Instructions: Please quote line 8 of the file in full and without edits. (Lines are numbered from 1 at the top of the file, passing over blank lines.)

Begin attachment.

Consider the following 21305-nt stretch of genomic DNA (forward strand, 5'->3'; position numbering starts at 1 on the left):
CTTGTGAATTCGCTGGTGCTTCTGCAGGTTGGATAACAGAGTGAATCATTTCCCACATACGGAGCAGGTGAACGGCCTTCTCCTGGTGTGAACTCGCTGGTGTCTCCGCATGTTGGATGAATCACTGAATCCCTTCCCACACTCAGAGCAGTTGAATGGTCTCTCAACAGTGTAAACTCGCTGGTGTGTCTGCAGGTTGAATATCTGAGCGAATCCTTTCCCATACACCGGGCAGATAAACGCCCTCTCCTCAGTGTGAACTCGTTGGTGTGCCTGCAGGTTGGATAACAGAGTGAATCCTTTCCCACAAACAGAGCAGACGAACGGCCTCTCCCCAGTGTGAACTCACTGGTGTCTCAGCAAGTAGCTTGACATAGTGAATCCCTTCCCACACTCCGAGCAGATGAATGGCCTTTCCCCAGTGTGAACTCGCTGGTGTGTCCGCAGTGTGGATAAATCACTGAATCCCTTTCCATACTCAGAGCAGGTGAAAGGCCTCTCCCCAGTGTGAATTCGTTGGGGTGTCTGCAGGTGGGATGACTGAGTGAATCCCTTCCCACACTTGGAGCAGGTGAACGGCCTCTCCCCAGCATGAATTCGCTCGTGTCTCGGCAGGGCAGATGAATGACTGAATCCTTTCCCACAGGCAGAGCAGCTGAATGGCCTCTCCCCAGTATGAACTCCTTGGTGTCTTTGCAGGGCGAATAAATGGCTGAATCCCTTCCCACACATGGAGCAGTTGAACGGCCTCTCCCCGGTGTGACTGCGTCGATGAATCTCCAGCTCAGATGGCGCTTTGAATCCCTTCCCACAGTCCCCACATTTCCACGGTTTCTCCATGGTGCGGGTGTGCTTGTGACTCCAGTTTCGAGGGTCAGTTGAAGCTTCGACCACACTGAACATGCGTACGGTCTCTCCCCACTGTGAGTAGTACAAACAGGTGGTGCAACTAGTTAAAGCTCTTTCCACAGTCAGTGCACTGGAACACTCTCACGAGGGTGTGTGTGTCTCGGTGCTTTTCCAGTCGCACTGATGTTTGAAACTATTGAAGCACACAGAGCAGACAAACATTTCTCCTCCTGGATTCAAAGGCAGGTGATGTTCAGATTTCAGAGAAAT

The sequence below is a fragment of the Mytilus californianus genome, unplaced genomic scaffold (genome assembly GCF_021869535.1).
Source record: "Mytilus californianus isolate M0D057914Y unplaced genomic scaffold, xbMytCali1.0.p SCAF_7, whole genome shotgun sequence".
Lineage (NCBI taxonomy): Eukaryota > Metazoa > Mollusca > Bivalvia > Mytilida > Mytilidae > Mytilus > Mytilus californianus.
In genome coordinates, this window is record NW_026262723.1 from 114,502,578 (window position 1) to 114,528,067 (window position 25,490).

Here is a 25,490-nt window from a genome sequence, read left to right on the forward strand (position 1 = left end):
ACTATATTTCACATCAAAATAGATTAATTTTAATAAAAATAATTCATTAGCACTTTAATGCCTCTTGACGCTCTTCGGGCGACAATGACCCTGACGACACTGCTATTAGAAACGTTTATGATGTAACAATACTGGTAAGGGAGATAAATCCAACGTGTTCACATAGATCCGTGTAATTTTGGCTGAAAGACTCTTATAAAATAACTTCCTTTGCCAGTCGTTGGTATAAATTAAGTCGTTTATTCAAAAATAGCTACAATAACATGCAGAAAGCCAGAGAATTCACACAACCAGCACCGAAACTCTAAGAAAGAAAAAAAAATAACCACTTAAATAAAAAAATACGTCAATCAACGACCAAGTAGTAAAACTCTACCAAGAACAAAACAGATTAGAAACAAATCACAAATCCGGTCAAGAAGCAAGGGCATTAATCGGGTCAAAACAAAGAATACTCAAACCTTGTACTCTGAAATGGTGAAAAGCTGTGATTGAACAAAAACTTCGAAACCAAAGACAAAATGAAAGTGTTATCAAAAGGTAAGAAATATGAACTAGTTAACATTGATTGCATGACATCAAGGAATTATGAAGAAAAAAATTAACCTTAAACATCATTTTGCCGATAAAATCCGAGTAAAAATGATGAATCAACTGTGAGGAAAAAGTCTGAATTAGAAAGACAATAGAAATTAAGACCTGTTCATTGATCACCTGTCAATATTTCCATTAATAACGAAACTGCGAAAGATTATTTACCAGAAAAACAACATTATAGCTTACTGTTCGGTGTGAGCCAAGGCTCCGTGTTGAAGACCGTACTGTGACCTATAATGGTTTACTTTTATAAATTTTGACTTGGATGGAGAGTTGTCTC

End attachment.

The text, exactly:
ACTATATTTCACATCAAAATAGATTAATTTTAATAAAAATAATTCATTAGCACTTTAATGCCTCTTGACGCTCTTCGGGCGACAATGACCCTGACGACACTGCTATTAGAAACGTTTATGATGTAACAATACTGGTAAGGGAGATAAATCCAACGTGTTCACATAGATCCGTGTAATTTTGGCTGAAAGACTCTTATAAAATAACTTCCTTTGCCAGTCGTTGGTATAAATTAAGTCGTTTATTCAAAAATAGCTACAATAACATGCAGAAAGCCAGAGAATTCACACAACCAGCACCGAAACTCTAAGAAAGAAAAAAAAATAACCACTTAAATAAAAAAATACGTCAATCAACGACCAAGTAGTAAAACTCTACCAAGAACAAAACAGATTAGAAACAAATCACAAATCCGGTCAAGAAGCAAGGGCATTAATCGGGTCAAAACAAAGAATACTCAAACCTTGTACTCTGAAATGGTGAAAAGCTGTGATTGAACAAAAACTTCGAAACCAAAGACAAAATGAAAGTGTTATCAAAAGGTAAGAAATATGAACTAGTTAACATTGATTGCATGACATCAAGGAATTATGAAGAAAAAAATTAACCTTAAACATCATTTTGCCGATAAAATCCGAGTAAAAATGATGAATCAACTGTGAGGAAAAAGTCTGAATTAGAAAGACAATAGAAATTAAGACCTGTTCATTGATCACCTGTCAATATTTCCATTAATAACGAAACTGCGAAAGATTATTTACCAGAAAAACAACATTATAGCTTACTGTTCGGTGTGAGCCAAGGCTCCGTGTTGAAGACCGTACTGTGACCTATAATGGTTTACTTTTATAAATTTTGACTTGGATGGAGAGTTGTCTC